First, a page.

President George W. Bush, saying a consensus was within reach, agreed with key lawmakers on Monday to push for a comprehensive reform of the Medicare old-age health system this year, participants said.
"He said he wanted to try to get it done this year," Rep. Bill Thomas, a California Republican, told reporters after the lawmakers met Bush at the White House.
Lawmakers said Bush wanted to build on a review by a bipartisan Medicare reform commission that completed its work in 1999 but failed to officially adopt its recommendations. They said Bush was willing to include his proposal for stopgap prescription drug coverage, which has met objections in Congress, in the deliberations on broader reform.
Bush told reporters after the meeting, "I believe the framework for a bipartisan consensus about how to make sure the Medicare system fulfills its promise is at hand."
Bush met with four Republicans: Thomas, Sen. Bill Frist of Tennessee, Sen. Charles Grassley of Iowa and Rep. Billy Tauzin of Louisiana. Sen. John Breaux of Louisiana was the only Democrat in the group.
Frist said after the meeting the group agreed to work with Bush to develop a set of principles to follow in crafting Medicare legislation.
Grassley said any comprehensive bill must include a universal, affordable and flexible prescription drug benefit for seniors. The current Medicare program provides no prescription drug coverage.
BREAUX-FRIST BILL A STARTING POINT
Breaux and Frist have proposed legislation the president says could be a starting point for comprehensive Medicare reform.
In his joint address to Congress last Tuesday, Bush made a case for quick action on comprehensive reform.
"Medicare's finances are strained and its coverage is outdated," he said. "The framework for reform has been developed by Sens. Frist and Breaux and Congressman Thomas, and now, it's time to act."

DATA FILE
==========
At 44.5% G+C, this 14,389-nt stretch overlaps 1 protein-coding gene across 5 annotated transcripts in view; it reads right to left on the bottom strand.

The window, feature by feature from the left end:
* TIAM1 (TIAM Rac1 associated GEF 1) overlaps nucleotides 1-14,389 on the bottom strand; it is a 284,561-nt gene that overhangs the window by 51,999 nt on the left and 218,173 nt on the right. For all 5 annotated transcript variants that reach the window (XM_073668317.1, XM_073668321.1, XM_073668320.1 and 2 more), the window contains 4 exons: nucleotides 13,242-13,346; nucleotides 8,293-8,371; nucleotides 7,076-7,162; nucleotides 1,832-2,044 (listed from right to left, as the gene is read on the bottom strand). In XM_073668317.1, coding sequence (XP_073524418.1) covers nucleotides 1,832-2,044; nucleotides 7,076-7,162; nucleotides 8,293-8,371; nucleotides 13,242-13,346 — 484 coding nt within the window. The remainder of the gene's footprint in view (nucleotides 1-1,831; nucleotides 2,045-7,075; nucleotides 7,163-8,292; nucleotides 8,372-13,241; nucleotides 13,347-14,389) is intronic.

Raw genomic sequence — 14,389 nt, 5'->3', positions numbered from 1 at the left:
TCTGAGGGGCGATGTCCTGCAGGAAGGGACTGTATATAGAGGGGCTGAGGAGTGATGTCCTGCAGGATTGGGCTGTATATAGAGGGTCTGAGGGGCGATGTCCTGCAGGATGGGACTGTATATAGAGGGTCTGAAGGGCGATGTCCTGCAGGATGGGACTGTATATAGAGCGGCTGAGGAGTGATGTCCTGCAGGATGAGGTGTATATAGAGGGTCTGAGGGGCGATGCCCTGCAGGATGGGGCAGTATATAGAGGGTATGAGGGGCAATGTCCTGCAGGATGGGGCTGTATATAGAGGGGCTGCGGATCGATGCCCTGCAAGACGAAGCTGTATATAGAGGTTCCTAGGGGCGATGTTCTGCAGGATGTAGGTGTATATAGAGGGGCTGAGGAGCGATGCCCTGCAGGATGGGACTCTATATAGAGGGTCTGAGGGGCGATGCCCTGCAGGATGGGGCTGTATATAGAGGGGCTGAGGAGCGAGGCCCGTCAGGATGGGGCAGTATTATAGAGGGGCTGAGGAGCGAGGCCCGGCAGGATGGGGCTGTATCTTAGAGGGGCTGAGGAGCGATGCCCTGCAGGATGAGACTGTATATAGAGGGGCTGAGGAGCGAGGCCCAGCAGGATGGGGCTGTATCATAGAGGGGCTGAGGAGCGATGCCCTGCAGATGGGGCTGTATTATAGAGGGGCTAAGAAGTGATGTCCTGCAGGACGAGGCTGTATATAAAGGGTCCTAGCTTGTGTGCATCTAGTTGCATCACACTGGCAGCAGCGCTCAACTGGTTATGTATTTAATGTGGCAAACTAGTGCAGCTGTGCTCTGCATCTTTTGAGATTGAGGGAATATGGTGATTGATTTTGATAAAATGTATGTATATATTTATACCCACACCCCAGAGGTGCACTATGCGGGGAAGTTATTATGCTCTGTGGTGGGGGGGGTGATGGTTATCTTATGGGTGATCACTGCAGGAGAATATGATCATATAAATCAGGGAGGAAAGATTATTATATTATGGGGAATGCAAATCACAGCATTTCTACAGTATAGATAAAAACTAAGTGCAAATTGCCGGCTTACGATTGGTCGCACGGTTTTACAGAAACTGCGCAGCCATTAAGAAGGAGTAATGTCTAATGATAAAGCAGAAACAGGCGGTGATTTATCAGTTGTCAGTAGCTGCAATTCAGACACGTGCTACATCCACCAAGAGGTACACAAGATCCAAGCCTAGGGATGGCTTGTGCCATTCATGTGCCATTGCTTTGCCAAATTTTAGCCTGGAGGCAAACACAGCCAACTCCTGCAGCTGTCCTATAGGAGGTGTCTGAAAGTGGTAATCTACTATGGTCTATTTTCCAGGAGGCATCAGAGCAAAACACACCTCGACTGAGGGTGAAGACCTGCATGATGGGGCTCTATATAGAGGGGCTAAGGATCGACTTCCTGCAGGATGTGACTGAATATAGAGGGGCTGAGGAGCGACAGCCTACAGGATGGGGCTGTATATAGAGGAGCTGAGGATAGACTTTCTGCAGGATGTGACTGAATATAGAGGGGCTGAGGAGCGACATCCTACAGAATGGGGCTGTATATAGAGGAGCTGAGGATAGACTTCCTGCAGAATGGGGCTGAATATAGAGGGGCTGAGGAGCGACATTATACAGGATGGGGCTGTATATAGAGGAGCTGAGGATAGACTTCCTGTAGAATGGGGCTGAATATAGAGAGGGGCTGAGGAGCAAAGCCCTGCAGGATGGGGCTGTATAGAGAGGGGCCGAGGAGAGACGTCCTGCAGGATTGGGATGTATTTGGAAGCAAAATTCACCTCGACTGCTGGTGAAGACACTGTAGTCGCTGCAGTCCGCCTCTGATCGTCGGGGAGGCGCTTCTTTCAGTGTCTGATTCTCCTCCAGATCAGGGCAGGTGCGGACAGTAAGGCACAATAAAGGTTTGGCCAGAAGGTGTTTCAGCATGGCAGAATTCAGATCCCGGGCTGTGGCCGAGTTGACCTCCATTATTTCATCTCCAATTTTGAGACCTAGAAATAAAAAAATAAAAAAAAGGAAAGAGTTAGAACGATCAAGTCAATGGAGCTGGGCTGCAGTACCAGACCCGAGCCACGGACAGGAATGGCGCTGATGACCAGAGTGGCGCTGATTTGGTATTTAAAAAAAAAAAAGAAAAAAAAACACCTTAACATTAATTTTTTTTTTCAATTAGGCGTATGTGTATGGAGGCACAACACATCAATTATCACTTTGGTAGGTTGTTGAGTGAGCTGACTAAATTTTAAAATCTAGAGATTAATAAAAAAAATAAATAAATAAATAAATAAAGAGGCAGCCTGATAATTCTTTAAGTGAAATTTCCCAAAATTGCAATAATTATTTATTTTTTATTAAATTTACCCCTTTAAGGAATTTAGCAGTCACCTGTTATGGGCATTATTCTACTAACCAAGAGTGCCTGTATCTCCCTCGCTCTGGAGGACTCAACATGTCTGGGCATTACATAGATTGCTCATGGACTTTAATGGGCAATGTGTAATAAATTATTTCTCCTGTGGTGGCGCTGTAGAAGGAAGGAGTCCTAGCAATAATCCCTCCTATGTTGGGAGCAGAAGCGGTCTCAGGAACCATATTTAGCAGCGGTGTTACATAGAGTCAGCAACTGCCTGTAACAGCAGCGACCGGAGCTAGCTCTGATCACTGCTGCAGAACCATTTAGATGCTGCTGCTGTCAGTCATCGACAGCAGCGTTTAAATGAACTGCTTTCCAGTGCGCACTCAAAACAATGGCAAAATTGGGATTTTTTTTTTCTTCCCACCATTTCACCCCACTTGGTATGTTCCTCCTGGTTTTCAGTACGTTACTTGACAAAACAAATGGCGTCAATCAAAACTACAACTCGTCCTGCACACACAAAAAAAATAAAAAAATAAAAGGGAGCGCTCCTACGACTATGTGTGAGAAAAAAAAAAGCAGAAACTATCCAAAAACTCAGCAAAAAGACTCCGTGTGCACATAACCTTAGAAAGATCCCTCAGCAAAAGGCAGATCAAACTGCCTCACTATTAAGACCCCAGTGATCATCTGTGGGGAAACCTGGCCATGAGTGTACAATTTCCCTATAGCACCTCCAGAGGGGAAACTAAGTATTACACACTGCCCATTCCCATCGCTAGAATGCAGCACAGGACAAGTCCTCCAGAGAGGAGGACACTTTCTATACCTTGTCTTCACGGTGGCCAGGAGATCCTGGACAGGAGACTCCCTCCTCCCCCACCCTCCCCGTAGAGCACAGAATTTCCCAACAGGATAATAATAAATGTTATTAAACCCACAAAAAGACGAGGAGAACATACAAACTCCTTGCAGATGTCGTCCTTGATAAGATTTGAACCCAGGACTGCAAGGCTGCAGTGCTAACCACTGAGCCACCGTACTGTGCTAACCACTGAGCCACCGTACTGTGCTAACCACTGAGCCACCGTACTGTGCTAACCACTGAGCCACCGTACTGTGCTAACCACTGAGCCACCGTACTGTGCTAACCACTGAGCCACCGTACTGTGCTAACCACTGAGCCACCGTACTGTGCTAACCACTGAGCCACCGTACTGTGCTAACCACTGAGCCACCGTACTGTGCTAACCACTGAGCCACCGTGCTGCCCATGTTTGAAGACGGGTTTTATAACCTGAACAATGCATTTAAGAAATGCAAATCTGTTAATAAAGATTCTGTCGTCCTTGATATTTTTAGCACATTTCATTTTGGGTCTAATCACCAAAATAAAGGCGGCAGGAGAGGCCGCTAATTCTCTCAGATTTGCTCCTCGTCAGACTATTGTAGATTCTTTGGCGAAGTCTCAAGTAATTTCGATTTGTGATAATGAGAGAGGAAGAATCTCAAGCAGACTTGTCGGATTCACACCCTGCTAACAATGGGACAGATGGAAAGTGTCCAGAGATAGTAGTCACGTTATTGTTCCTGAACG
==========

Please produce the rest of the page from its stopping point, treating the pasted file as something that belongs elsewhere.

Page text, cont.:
He noted that 99 percent of employer-provided health plans provided prescription drug coverage, while Medicare did not.
He has previously cited estimates the system would go broke by 2025 without major changes, as retiring baby boomers flood into the government program.
The Breaux-Frist legislation would seek to foster private competition to provide Medicare insurance coverage and offer optional prescription drug coverage. It would create a new federal agency to oversee competition between government-run Medicare plans and private Medicare insurers.
Bush has proposed a stopgap "immediate helping hand" program that would immediately provide coverage through states for catastrophically high drug costs and to low-income seniors. It would cost $48 billion over four years.
OPPOSITION TO STOPGAP
But opposition to the plan has arisen from Democrats who said more than two-thirds of seniors would be ineligible under that plan and from Republicans who said many states oppose it.
Bush indicated to reporters on Monday he would be willing to fold in the helping-hand proposal to congressional work on comprehensive reform.
White House spokesman Scott McClellan said the stopgap program may not be necessary if a comprehensive Medicare bill that included drug coverage were quickly enacted. But he said Bush remains ready to push the proposal if broader reform stalls.
Democrats have also criticized as insufficient by half Bush's provision in his 2002 budget request of $153 billion over 10 years for modernizing Medicare reform.
Thomas, chairman of the House Ways and Means Committee, said this issue was discussed at Monday's meeting and that an evaluation of the provision would be made once the Congressional Budget Office made new projections.
In 1999, Breaux and Thomas headed a 17-member bipartisan commission on Medicare reform that came one vote short of reaching the 11-vote supermajority needed to adopt its recommendations, which resembled those in the current, slimmed down legislation the lawmakers have proposed.
The commission proposed providing government premium subsidies for private insurance for Medicare patients, including a prescription drug benefit for poor seniors.
But, amid criticisms by the administration of former President Bill Clinton, all Clinton's appointees united to block adoption on the grounds that it would not provide adequate coverage, including for prescription drugs.